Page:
Setting Sail With Ulysse Nardin’s New Marine Torpilleur Models
Ulysse Nardin hits the high seas with seven models made to celebrate 175 years of chronometry excellence.
Apart from pirates and rum, there's nothing more synonymous with the sea than Ulysse Nardin and its eponymous Marine Chronometers. Since 1846, the Le Locle, Switzerland-based watchmaker, has been producing marine chronometers for those wishing to navigate the world's oceans. And from explorers to navies, Ulysse Nardin has outfitted sailing ships, navy ships, cargo ships, and even yachts.
In 2017, the watch world bore witness to the introduction of a marine chronometer re-designed for the wrist, the Ulysse Nardin Marine Torpilleur. The model has gained the admiration of collectors, young and old. Then, a year after the Marine Torpilleur made its debut, the brand introduced the Marine Torpilleur Military Semper Fortis, which is easily one of my favorite Ulysse Nardin collections of the last decade.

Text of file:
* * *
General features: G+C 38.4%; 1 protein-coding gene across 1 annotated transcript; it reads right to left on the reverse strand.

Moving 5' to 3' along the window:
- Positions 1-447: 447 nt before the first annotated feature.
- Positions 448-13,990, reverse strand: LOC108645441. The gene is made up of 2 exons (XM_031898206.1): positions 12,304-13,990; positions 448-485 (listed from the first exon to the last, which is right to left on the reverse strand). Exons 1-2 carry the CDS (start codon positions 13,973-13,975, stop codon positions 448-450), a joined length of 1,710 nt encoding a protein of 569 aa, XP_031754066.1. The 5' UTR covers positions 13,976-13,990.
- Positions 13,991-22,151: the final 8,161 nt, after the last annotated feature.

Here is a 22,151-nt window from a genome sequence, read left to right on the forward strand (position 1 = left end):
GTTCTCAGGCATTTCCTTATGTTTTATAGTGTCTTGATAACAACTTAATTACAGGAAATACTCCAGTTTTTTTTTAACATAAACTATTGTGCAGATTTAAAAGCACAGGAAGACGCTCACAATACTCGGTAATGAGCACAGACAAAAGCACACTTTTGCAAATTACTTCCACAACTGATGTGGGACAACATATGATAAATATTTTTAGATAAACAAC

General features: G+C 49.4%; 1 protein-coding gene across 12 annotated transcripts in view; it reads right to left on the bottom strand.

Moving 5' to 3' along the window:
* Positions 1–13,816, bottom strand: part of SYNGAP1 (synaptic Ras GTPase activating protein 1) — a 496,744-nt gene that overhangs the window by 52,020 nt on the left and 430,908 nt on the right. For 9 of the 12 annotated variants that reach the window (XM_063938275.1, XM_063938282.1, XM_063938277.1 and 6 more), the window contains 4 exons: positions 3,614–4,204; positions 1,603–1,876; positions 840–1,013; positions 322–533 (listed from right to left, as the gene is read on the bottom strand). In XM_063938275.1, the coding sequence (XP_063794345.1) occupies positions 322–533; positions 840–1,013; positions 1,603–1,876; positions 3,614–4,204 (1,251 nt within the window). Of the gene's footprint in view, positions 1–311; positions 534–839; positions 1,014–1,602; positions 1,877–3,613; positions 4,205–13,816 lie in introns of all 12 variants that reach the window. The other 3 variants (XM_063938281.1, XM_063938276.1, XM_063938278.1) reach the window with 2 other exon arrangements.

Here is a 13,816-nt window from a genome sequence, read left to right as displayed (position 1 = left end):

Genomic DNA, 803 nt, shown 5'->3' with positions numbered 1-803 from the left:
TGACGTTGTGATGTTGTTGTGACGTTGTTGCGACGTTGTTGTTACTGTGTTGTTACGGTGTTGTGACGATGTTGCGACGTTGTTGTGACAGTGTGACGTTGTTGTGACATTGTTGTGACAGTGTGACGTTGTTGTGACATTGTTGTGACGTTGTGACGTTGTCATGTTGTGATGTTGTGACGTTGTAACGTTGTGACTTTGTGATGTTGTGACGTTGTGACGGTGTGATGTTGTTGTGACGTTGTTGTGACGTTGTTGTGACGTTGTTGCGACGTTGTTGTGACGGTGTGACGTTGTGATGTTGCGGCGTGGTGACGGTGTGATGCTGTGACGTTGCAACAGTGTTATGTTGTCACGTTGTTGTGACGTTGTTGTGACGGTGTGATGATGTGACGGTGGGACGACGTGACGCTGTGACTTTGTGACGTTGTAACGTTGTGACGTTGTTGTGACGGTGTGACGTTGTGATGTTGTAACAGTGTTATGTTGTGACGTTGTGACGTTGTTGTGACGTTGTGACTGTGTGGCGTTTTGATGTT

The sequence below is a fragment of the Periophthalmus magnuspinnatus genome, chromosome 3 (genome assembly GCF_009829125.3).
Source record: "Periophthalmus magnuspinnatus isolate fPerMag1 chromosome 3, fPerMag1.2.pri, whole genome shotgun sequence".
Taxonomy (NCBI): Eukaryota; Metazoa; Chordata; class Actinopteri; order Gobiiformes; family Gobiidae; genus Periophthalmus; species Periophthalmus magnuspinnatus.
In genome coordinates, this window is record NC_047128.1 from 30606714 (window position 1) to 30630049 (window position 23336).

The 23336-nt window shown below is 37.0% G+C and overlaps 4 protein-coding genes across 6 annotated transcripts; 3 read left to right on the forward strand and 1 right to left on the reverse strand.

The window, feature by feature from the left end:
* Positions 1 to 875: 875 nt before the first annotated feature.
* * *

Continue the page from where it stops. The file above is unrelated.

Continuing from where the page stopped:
An Armada of New Marine Torpilleurs
For Geneva Watch Days 2021, Ulysse Nardin drops anchor with not one but seven new additions to its Marine Torpilleur collection. The brand has thrown the proverbial blueprint out the porthole for a collection renowned for its precision, savoir-faire, and classic look.
Each of the new Marine Torpilleur models represents a complication, technology, or technique mastered by the brand over its 175-year. The novelties consist of a new blue enamel piece, a panda-dialed version, a pair of annual calendar chronographs, two moonphase models, and a new tourbillion with grand feu enamel dial.
Watchonista recently had the opportunity to photograph the entire collection with a super fun concept, which will be sharing more in the coming weeks. Meanwhile, let’s set sail with an overview of the newness.
Marine Torpilleur Blue Enamel